Minnesota sends to Congress a remarkable member of Congress who has focused on defending the Constitution, speaking truth to power in both parties and practicing a politics of principle rather than petty partisanship. Now, that House member is launching a national campaign on behalf of a new common-sense economic agenda that gets America’s priorities straight, tips the balance from Wall Street to Main Street and puts people back to work.
Needless to say, we are not talking about Michele Bachmann.
Congressman Keith Ellison, the Minneapolis Democrat who now co-chairs the Congressional Progressive Caucus (with Arizona Congressman Raul Grijalva) does not get the kind of attention that his fellow Minnesotan grabs. When both Bachmann and Ellison spoke in Minneapolis Saturday—to competing conventions of liberal and conservative online activists—Bachmann got the attention of vapid national media that prefer her empty rhetoric and emptier promises to a politics of substance. She used her appearance at the annual RightOnline conference to highlight her vanity candidacy for the Republican nomination for president.
Just blocks away, however, Ellison was providing the substance. Speaking at the Netroots Nation gathering and a host of other events, he was not playing presidential politics. He was doing something far more meaningful. He was launching a movement to change the character—and the direction—of the national debate about the economy that both parties are getting wrong.
Ellison and Grijalva, as co-chairs of the Congressional Progressive Caucus, will be traveling the country this summer, rallying Americans for a “Rebuild the American Dream” agenda that says the first priority of Congress and the White House must be “Good Jobs Now!”
That’s a radical break with the Washington consensus, as represented by Bachmann, the other Republicans who are seeking the presidency, the other Republicans in Congress and too many Demorats who operate under the fantasy that the most pressing issue facing America is deficit reduction.
“At a time when we have 8, 9, 10 percent official unemployment in states across this country, and when the real unemployment rate is so much higher in our cities and rural areas, the economic issue that Americans are talking about is jobs,” says Ellison. “We want to have that conversation in Minneapolis, in Detroit, in Milwaukee, in cities across this country, and we want to take it back to Washington.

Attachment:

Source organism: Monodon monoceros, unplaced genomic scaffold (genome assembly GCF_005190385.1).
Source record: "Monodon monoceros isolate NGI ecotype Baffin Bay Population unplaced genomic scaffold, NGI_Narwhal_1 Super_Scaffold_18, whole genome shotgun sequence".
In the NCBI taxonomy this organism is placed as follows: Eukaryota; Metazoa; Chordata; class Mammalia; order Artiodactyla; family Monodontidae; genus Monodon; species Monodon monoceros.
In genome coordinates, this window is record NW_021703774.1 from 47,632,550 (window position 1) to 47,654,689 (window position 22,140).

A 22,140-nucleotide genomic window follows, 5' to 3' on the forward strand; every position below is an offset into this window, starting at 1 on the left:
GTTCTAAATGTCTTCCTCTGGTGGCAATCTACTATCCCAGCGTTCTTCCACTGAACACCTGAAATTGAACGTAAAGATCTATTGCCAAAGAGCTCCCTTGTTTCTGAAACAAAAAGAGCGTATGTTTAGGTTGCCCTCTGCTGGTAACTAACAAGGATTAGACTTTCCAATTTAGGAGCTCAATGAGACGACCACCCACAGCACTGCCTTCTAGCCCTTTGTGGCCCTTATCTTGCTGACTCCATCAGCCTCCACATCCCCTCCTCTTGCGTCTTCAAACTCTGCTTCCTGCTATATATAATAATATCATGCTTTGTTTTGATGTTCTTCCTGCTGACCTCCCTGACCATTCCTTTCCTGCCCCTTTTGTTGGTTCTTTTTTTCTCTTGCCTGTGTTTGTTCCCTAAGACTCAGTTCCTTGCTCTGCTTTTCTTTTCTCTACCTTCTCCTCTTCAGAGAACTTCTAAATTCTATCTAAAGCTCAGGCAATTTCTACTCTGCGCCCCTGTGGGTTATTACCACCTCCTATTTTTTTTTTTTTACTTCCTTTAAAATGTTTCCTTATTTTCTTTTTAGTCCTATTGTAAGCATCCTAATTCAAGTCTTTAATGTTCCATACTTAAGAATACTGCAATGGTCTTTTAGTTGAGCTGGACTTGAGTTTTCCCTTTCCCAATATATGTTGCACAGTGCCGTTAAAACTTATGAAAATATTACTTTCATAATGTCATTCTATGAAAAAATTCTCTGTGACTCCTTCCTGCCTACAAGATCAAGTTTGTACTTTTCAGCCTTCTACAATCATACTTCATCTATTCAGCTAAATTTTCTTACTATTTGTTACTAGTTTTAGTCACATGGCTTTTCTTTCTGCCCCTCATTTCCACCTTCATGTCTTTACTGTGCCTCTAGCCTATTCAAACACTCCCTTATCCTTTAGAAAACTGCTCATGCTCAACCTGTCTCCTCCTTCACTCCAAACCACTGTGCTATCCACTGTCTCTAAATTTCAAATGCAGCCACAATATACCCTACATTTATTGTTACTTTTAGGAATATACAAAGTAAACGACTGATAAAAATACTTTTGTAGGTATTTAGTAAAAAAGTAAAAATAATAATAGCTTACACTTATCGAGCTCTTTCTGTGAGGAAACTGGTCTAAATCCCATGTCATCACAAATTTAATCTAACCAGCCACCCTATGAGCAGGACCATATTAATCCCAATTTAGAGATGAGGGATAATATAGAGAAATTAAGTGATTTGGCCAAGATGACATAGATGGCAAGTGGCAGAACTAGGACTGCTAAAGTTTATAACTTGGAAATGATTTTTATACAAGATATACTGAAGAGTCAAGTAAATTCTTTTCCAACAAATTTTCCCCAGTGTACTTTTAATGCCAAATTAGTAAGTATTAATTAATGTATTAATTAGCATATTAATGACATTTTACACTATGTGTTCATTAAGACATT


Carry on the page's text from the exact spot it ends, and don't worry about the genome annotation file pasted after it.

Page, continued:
In Congress, says Ellison, “We’ve been debating what less we’re gong to for America. We have to start debating what more we’re going to do for America.”
Throughout the summer, Ellison and Grijalva will be hosting mass “Speak Out for Good Jobs Now” listening sessions—along with marches and rallies—in more than a dozen communities.
The speak out began in Minneapolis, the city Ellison has represented since 2007—and which he represented earlier as a state legislator.
Standing with Laborers International union leaders and allies on the Stone Arch Bridge that crosses the Mississippi River, Ellison recalled the rush-hour collapse of the nearby I-35 bridge that killed thirteen people, injured 145 others and highlighted that crisis of neglected infrastructure across America.
“We’ve got $3 billion in infrastructure that needs to be built up,” he congressman declared. “So who’s going to do it?”
“We are!” shouted a crowd that was packed with Laborers' union members and their allies.
Arguing that the United States has not begun to invest sufficiently in job-creating infrastructure repair and renewal projects, Ellison says that a demand must go up from America for that investment.
“We’ve got to create a tidal wave, a tidal wave of energy and support for good jobs,” Ellison told the cheering crowd Friday afternoon. “We’ve got to have a movement and it has to spread across this country.… We’re here on the Stone Arch Bridge today, but this has to be a national movement.”
Michele Bachmann can have her presidential campaign.
Keith Ellison is interested in making something real.
“We’ve got to build a movement from the grassroots, from cities that need jobs, from people who know what we need to do to invest and create those jobs,” says Ellison. “We’ve got to make the connection between what Washington works on and what America says must be done.”